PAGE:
Ruslan Shaveddinov has a bitter memory of his military service. For a year, the opponent Russian He was obliged to serve in the New Zembla archipelago, in the Arctic, in the midst of the polar bears.

“They sent me as far as possible”, sums up Shaveddinov, a militant close to Alexei Navalny, whose poisoning and subsequent imprisonment led to a crisis between Moscow and the West.

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The only positive thing that comes from the experience is that, during those months, he learned not to fear the bears that roamed around the post where he was stationed with four other soldiers, isolated from everything and only accessible by helicopter.

“A bear chased me once. In the end, he was not aggressive because he fed him “explains Shaveddinov, 25.

On Russia, more than 250,000 men between the ages of 18 and 27 do military service each year, which has lasted one year since 2008 (previously it lasted two). Thanks to this, hazing was reduced although the violence persists.

Many Russians manage to avoid it for medical reasons or because they are studying, but also by ignoring the summons or with bribes.

For opponents, on the other hand, getting rid of military service is usually much more complicated.

The government takes advantage of the recruitment to silence them, opponents say.

“A punishment without crime”

Ruslan Shaveddinov was subjected to pressure and two raids at the end of 2019, when his team had just coordinated a demonstration in Moscow and was finalizing a strategy to face the party of the president, Vladimir Putin, in local elections.

It was then that he was mobilized into the army, despite, he says, “medical contraindications.”

Shaveddinov resorted to the draft but all his appeals were rejected. On December 23, 2019, some policemen forced the door of his apartment and took him, handcuffed, to the Great North.

“I did not imagine that Russia he would resume his practice of sending political personalities into exile “, he points out. The power wants to “scare” the youth, he adds.

During his service, he never had access to a cell phone and had to communicate with his relatives through handwritten letters that took weeks to arrive.

He is one of the three collaborators of Alexei Navalny who have been enrolled against their will in the last five years. Four others were prosecuted for “missing” their military obligations.

Oleg Kozlovski, a 36-year-old human rights activist, was enlisted in 2007, despite the fact that he had a medical certificate and was exempt anyway because he was a student.

“My case was a dangerous precedent. Now those methods are being used relentlessly. “laments Kozlovski, who works for Amnesty International.

“It is a punishment without crime, a means of isolating”, adds the activist, pointing out that the authorities resort to it when “fabricating judicial processes or finding real motives is difficult or impossible.”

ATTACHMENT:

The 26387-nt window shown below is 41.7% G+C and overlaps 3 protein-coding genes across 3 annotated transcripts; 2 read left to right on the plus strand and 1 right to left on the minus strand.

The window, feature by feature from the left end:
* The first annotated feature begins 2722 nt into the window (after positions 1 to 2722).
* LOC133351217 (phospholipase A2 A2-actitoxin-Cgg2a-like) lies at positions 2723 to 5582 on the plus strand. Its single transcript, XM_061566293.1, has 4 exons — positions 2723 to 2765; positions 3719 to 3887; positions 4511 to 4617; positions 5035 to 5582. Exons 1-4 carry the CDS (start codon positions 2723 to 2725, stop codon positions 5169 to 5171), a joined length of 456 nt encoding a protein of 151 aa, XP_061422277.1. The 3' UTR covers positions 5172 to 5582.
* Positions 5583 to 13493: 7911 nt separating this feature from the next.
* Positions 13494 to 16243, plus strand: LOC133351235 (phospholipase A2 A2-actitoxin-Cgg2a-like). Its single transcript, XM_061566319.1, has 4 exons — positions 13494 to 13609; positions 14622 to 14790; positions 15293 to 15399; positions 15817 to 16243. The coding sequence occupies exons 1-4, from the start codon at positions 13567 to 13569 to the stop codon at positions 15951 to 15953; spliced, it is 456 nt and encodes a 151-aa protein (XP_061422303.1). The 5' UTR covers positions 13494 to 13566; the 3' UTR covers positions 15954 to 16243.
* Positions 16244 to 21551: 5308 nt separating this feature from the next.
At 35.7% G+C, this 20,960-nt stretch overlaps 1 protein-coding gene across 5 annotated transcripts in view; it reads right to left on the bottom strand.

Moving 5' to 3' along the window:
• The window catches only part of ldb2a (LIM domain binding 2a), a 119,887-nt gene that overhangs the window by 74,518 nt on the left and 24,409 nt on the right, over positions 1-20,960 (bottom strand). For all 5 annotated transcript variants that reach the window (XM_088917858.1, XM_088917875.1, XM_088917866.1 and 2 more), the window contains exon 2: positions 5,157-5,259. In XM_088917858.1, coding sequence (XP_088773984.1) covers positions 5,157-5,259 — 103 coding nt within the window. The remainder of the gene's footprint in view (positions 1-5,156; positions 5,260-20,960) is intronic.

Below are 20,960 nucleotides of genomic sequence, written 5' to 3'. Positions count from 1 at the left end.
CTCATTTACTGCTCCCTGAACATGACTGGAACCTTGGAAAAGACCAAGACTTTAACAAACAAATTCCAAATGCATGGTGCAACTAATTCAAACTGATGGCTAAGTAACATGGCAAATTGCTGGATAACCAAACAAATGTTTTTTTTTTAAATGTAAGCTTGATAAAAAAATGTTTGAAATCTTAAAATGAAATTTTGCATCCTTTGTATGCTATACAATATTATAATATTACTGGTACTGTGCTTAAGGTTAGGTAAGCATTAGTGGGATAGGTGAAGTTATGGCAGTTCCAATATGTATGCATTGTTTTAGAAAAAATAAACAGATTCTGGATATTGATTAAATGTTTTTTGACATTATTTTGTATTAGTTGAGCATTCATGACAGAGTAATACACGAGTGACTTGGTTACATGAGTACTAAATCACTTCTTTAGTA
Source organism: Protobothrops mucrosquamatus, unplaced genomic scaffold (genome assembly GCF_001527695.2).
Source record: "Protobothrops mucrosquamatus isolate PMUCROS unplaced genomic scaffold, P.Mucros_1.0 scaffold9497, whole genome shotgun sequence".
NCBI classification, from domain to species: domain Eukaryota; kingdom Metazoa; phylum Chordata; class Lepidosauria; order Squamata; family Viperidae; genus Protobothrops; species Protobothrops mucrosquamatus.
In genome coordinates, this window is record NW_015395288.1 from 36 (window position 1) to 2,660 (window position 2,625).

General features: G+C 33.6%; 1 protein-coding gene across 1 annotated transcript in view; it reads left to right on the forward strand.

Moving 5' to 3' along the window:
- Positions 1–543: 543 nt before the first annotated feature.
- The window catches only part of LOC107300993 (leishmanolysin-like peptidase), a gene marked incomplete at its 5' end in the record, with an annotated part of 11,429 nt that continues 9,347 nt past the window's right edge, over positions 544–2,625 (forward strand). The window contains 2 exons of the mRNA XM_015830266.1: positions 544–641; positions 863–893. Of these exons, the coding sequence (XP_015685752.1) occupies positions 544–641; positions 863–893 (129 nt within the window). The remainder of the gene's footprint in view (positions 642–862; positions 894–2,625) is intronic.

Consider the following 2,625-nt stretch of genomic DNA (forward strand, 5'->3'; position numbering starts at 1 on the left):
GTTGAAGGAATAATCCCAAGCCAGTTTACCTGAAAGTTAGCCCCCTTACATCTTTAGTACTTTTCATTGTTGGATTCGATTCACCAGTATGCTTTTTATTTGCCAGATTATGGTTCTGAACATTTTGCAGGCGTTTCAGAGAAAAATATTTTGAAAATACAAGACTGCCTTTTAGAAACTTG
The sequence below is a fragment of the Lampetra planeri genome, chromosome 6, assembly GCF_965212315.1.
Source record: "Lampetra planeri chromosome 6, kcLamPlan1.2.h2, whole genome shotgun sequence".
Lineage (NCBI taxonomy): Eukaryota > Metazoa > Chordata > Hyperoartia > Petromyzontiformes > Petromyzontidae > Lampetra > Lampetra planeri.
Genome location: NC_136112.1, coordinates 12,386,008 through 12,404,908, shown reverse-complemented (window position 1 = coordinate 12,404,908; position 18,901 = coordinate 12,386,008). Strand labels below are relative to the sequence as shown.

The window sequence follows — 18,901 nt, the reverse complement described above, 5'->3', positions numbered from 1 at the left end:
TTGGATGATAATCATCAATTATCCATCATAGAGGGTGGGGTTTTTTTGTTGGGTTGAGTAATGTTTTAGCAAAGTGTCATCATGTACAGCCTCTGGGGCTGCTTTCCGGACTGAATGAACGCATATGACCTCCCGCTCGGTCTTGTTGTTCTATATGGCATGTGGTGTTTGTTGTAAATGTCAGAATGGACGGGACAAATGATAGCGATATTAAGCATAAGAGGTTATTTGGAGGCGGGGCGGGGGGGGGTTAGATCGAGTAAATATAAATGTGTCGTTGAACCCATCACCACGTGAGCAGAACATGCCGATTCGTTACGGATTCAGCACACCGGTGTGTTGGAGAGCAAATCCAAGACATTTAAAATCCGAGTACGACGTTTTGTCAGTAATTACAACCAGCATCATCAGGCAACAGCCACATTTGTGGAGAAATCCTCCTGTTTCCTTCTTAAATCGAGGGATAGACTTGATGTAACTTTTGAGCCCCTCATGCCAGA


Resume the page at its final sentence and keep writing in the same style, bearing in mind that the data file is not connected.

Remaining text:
According to him, the cases of known militants sent to the army are only the “tip of the iceberg”. In parallel, the authorities often check the military situation of the protesters they arrest.

In 2019, Russian investigators identified “134 cases” of people who had not done military service among protesters detained in Moscow. Similar checks were ordered in January and February after pro-Navalni rallies.

Asked about it, the Russian Defense Ministry declined to respond to AFP.

“School of slavery”

A hundred kilometers from Saint Petersburg, in Luga, Margarita Yudina is outraged that her sons Robert and Rostilslav, 24 and 20, have been called up.

According to her, everything is related to “his political activities.” Yudina, a Navalni supporter, was beaten in January by police during a rally. The case appeared in the press, and she publicly denounced her assault and reported it.

“It is about pressure, intimidation and harassment so that I speak less”, says the 54-year-old woman, who refuses to have her children – one of whom is diabetic – be sent to the army, “a school of slavery.”

Although Russian troops have become very professional in recent years, recruitment persists for budgetary reasons, but also for cultural reasons, in a country that was for a long time highly militarized.

In Siberia’s Altai Republic, Vsevolod Gunkov, a 19-year-old activist, hopes to be free. After being pressured for his involvement in the opposition, he was mobilized last fall but managed to avoid enlisting.

“I had prepared myself and immediately appealed the decision of the military commission”, which annulled it, explains to AFP.

But in April he was summoned again for examinations and recruitment. According to him, there is no doubt: “the problems continue.”




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